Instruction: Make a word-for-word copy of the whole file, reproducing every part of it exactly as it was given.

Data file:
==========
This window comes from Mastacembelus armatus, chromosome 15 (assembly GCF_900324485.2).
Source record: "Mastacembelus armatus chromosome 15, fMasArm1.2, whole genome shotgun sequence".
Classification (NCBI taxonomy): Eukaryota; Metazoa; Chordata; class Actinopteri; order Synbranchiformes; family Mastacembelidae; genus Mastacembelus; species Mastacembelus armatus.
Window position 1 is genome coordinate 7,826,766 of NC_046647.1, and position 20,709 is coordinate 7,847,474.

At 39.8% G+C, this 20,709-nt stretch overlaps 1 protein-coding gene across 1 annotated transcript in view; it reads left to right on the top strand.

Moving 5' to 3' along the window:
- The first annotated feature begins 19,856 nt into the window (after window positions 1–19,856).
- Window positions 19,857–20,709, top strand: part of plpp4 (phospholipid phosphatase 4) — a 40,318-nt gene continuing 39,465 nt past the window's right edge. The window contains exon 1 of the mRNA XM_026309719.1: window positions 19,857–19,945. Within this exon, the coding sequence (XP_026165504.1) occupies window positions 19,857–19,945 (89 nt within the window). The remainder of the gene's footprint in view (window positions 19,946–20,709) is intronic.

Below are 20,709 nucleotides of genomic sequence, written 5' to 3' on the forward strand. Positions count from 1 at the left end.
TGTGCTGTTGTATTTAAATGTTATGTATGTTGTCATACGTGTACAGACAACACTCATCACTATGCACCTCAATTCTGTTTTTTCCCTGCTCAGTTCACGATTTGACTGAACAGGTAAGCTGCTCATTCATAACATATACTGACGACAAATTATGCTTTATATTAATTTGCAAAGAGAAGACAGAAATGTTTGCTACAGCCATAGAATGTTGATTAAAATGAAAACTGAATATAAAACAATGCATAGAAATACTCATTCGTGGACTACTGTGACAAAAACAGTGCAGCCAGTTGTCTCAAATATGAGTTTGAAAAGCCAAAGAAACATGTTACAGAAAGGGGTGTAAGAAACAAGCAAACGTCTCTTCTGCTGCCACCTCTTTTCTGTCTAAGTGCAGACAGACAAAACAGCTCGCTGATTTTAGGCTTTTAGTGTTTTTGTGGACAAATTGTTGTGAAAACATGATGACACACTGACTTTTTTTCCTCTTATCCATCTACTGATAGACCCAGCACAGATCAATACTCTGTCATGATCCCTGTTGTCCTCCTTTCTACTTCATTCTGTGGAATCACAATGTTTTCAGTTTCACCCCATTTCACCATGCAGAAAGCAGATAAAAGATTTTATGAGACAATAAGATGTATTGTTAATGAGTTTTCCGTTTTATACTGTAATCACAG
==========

This window comes from Mastacembelus armatus, chromosome 15 (assembly GCF_900324485.2).
Source record: "Mastacembelus armatus chromosome 15, fMasArm1.2, whole genome shotgun sequence".
Classification (NCBI taxonomy): Eukaryota; Metazoa; Chordata; class Actinopteri; order Synbranchiformes; family Mastacembelidae; genus Mastacembelus; species Mastacembelus armatus.
Window position 1 is genome coordinate 7,826,766 of NC_046647.1, and position 20,709 is coordinate 7,847,474.

At 39.8% G+C, this 20,709-nt stretch overlaps 1 protein-coding gene across 1 annotated transcript in view; it reads left to right on the top strand.

Moving 5' to 3' along the window:
- The first annotated feature begins 19,856 nt into the window (after window positions 1–19,856).
- Window positions 19,857–20,709, top strand: part of plpp4 (phospholipid phosphatase 4) — a 40,318-nt gene continuing 39,465 nt past the window's right edge. The window contains exon 1 of the mRNA XM_026309719.1: window positions 19,857–19,945. Within this exon, the coding sequence (XP_026165504.1) occupies window positions 19,857–19,945 (89 nt within the window). The remainder of the gene's footprint in view (window positions 19,946–20,709) is intronic.

Below are 20,709 nucleotides of genomic sequence, written 5' to 3' on the forward strand. Positions count from 1 at the left end.
TGTGCTGTTGTATTTAAATGTTATGTATGTTGTCATACGTGTACAGACAACACTCATCACTATGCACCTCAATTCTGTTTTTTCCCTGCTCAGTTCACGATTTGACTGAACAGGTAAGCTGCTCATTCATAACATATACTGACGACAAATTATGCTTTATATTAATTTGCAAAGAGAAGACAGAAATGTTTGCTACAGCCATAGAATGTTGATTAAAATGAAAACTGAATATAAAACAATGCATAGAAATACTCATTCGTGGACTACTGTGACAAAAACAGTGCAGCCAGTTGTCTCAAATATGAGTTTGAAAAGCCAAAGAAACATGTTACAGAAAGGGGTGTAAGAAACAAGCAAACGTCTCTTCTGCTGCCACCTCTTTTCTGTCTAAGTGCAGACAGACAAAACAGCTCGCTGATTTTAGGCTTTTAGTGTTTTTGTGGACAAATTGTTGTGAAAACATGATGACACACTGACTTTTTTTCCTCTTATCCATCTACTGATAGACCCAGCACAGATCAATACTCTGTCATGATCCCTGTTGTCCTCCTTTCTACTTCATTCTGTGGAATCACAATGTTTTCAGTTTCACCCCATTTCACCATGCAGAAAGCAGATAAAAGATTTTATGAGACAATAAGATGTATTGTTAATGAGTTTTCCGTTTTATACTGTAATCACAG